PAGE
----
This summer program is contingent upon having a sufficient number of participants enrolled in the program.
Through its interactive curriculum, Experiencing Culture and History in Central Europe examines how large processes of geopolitical change—the aftermath of WWII, ethnic and national upheaval, the fall of Communism, democratization, European integration—play out in local settings. Due to the program’s setting in Central Europe, considerable content will be tied to the history of WWII, Jewish life and culture, as well as the Holocaust. Students will earn six upper-division credits by successfully completing the following two courses: “The Culture and Politics of Memory” (3 credits) and “Internship and Service Learning” (3 credits).
“The Culture and Politics of Memory”
Travelling through Europe, one is constantly confronted with conflicting memories in places that have experienced dramatic upheavals and tragic events of European history. The importance of dealing with Europe’s conflict-ridden past has been recently brought to the fore by the awarding of the 2012 Nobel Peace Prize to the European Union for its work in “the advancement of peace and reconciliation, democracy and human rights in Europe.” In the urban spaces of Central Europe, we will investigate the past and its impact on the present dynamics of transforming cities and towns. Students will have the opportunity to confront the theoretical knowledge on the social and cultural practices connected with collective memory, remembering and forgetting acquired in the classroom with lived realities encountered during our site visits and travels. A special focus will be paid to the connection between material forms of remembering (e.g., monuments, cemeteries) and themes tied to the memorialization of events that concern twentieth-century Central European history.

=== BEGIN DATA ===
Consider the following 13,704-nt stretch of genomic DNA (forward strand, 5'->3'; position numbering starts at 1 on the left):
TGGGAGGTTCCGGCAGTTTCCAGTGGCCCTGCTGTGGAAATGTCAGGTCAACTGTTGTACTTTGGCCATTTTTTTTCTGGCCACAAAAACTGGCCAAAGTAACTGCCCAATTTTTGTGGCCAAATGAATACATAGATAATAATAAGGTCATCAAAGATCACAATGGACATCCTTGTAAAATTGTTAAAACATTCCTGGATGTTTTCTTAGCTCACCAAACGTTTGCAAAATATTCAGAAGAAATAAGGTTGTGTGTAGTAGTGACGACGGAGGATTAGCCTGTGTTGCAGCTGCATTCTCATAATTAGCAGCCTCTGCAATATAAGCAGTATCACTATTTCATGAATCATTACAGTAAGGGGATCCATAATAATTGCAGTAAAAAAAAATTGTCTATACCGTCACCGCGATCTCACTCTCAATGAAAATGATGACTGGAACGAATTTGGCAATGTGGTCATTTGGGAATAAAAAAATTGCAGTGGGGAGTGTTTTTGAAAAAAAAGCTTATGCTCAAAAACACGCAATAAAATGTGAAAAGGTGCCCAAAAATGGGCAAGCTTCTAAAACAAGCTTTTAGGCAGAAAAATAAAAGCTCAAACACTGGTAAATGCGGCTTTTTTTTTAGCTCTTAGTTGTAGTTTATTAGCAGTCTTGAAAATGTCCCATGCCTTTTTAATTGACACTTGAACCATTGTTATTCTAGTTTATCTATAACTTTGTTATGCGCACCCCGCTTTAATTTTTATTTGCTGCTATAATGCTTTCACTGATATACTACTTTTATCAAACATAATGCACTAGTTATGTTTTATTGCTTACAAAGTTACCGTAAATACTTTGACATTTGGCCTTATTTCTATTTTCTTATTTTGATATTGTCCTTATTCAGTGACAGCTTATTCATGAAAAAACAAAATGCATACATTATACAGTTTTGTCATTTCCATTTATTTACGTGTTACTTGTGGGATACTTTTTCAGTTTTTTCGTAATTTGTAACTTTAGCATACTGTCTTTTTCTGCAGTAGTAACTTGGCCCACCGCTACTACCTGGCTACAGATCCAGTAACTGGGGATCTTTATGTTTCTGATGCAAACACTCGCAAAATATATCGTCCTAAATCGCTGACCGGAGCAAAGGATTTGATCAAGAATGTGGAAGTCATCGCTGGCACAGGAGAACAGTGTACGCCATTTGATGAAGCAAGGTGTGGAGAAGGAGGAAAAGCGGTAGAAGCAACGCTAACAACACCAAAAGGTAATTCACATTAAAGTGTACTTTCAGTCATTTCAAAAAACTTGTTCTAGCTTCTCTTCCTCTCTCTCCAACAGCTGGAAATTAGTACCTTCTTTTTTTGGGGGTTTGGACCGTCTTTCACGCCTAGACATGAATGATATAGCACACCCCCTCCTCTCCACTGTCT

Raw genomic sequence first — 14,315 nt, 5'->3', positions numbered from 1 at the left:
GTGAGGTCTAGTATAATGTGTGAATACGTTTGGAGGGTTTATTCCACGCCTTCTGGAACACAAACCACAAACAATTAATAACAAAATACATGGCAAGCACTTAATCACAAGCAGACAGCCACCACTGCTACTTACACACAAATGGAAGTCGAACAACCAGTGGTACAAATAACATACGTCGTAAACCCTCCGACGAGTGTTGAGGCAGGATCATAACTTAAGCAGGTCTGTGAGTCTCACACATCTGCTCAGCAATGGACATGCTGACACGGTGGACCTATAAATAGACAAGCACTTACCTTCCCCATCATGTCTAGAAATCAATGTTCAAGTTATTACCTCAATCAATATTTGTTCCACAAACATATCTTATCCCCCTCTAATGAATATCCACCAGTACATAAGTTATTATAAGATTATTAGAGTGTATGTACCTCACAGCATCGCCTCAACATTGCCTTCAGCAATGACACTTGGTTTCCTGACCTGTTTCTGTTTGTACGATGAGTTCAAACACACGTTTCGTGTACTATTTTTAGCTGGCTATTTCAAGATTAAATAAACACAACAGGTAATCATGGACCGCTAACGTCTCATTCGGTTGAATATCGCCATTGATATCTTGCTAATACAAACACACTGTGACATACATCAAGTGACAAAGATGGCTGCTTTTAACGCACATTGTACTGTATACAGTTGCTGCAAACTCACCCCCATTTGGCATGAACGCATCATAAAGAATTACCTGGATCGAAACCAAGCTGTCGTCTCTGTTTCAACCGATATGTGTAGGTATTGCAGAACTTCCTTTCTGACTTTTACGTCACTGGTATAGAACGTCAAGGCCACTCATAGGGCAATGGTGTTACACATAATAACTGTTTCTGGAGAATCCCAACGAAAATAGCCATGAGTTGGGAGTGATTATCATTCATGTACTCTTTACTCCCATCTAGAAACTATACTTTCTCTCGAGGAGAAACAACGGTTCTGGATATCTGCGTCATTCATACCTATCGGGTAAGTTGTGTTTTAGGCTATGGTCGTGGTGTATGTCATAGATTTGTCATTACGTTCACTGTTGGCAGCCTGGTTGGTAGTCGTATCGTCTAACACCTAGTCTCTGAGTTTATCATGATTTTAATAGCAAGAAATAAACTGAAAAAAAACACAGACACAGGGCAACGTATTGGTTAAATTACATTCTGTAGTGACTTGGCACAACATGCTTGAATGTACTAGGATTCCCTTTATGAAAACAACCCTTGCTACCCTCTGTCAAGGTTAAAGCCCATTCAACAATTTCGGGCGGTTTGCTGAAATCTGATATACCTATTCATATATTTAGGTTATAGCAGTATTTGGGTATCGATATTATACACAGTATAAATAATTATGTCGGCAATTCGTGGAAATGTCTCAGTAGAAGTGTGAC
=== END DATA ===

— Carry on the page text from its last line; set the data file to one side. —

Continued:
“Internship and Service Learning”
The city of Wroclaw becomes our learning laboratory in “Internship and Service Learning.” Through study sessions and exchanges with practitioners at NGOs, human rights organizations, cultural institutions, and other sites of memory, students will have the opportunity to confront the theoretical knowledge they acquire in the accompanying course “The Culture and Politics of Memory” with lived realities of individuals and organizations working toward changing the social, political, and physical landscape of the city of Wroclaw. In the spirit of action research, which aims to blur the boundaries between academic knowledge and practical social action, students will take part in the work of the institutions and organizations and will be required to produce a publically available written work and a final performance about their internship and service learning experiences.
“The Culture and Politics of Memory” (CPN) – 3 Credits
“Internship and Service Learning” (ISL) – 3 Credits
Saturday, May 27th- Arrivals in Berlin
Sunday, May 28th- Berlin
Monday, May 29th- Berlin
Tuesday, May 30th- Berlin, Depart for Wroclaw
Wednesday, May 31st- Wroclaw
Thursday, June 1st- Wroclaw
Friday, June 2nd- Wroclaw
Saturday, June 3rd- Wroclaw
Sunday, June 4th- Wroclaw
Monday, June 5th- Wroclaw
Tuesday, June 6th- Wroclaw
Wednesday, June 7th- Krakow
Thursday, June 8th- Auschwitz-Birkenau Oswiecim
Friday, June 9th- Krakow to Wroclaw
Saturday, June 10th- Wroclaw
Sunday, June 11th- Wroclaw
Monday, June 12th- Wroclaw
Tuesday, June 13th- Wroclaw
Wednesday, June 14th- Wroclaw
Thursday, June 15th- Mountain Retreat Czech Republic
Friday, June 16th- Mountain Retreat Czech Republic
Saturday, June 17th- Depart for Prague
Sunday, June 18th- Prague
Monday, June 19th- Prague
Tuesday, June 20th- Depart to U.S.
Summer 2017: May 27, 2017- June 20, 2017